Medieval Herbals: Illustrative Traditions. by Minta Collins. The British Library and University of Toronto Press. 2000. ISBN 0-7123-4638-4 (cloth) 07123-4641-4 (paperback).
This is a beautifully illustrated book about some of the rarest and most beautiful hand-printed books of herbal lore and usage ever written. It offers a tremendous wealth of background information about the ancient herbals that were hand-copied for many centuries in monasteries and libraries throughout ancient times, the Middle Ages, and the early Rennaissance periods. Most interesting are the stories about the people who wrote the herbals and those artists, copyists, and scholars that kept them alive through the ages. The color and black and white reproductions of the various early manuscripts, such as the great Dioscorides Herbal help bring the text alive.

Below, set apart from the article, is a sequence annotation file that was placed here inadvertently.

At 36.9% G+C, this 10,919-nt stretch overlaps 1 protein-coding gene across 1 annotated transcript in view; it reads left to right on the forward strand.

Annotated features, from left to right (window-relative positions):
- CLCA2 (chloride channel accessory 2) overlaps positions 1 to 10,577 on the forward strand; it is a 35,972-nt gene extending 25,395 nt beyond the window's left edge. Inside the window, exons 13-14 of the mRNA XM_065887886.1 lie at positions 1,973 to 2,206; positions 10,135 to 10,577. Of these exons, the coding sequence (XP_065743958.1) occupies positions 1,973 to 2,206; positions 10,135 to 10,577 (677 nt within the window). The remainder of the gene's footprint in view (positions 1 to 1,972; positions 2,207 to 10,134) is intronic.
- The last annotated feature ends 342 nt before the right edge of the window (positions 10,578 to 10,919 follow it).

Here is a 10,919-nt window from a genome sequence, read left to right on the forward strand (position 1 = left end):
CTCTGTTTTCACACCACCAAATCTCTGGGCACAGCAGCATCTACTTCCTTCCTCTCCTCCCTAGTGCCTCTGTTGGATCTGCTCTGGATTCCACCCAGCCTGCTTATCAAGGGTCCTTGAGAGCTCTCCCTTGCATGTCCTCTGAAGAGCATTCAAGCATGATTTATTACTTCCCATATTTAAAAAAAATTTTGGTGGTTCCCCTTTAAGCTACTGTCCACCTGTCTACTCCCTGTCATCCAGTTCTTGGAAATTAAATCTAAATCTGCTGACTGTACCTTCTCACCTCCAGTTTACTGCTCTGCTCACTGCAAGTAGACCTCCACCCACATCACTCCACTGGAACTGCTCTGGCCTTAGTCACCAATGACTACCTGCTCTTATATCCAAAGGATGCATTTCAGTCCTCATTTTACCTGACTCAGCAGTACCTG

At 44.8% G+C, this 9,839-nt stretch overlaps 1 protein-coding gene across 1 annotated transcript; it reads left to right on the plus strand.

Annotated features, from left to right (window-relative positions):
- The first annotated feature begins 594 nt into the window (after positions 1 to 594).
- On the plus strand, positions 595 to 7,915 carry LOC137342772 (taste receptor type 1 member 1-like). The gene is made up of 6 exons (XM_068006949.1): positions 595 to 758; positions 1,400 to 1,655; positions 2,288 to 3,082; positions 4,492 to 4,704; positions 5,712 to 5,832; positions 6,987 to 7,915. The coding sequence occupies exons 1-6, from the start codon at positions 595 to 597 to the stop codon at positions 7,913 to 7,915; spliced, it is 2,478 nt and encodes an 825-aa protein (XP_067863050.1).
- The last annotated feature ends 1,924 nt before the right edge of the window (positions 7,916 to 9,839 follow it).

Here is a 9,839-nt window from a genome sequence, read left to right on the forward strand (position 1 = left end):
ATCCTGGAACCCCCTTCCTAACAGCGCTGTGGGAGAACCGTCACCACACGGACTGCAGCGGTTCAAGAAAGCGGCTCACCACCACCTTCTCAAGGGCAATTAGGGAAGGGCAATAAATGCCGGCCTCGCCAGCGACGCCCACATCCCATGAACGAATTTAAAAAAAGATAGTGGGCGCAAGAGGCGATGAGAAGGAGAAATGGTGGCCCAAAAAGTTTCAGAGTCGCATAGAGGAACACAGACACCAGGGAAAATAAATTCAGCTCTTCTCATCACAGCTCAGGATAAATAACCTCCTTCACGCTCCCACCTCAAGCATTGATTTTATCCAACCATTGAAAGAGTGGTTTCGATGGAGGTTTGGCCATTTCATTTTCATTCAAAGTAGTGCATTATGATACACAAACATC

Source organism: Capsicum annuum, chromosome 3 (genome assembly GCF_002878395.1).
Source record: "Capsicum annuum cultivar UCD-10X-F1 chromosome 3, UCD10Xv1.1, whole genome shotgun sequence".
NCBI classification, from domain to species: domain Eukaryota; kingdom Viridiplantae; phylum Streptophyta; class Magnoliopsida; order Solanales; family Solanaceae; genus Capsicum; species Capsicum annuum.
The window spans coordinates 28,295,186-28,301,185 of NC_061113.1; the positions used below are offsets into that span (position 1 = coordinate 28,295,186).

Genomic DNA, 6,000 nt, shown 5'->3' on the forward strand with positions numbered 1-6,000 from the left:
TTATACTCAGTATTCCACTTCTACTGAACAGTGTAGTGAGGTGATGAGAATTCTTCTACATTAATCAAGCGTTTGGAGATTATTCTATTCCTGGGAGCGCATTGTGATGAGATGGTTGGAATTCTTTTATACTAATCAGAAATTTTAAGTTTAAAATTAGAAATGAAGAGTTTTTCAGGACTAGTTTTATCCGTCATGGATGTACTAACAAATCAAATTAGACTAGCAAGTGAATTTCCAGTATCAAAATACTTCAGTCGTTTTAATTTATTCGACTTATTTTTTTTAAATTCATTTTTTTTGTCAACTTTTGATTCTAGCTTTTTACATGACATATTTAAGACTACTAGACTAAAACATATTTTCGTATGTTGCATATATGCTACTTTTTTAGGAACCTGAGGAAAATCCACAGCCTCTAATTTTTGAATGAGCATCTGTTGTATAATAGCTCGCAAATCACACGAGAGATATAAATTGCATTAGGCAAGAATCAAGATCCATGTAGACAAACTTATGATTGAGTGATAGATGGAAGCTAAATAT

Collins has written a meticulously-researched and scholarly work. Highly recommended for herbalists and herb lovers everywhere who want to know more about the traditions of western herbalism and thoroughly enjoy the process. This is not a casual read, however. Be prepared to follow the author through centuries of details about the lineages of the illustrations and herbal writers.
Christopher Hobbs, L.Ac., A.H.G.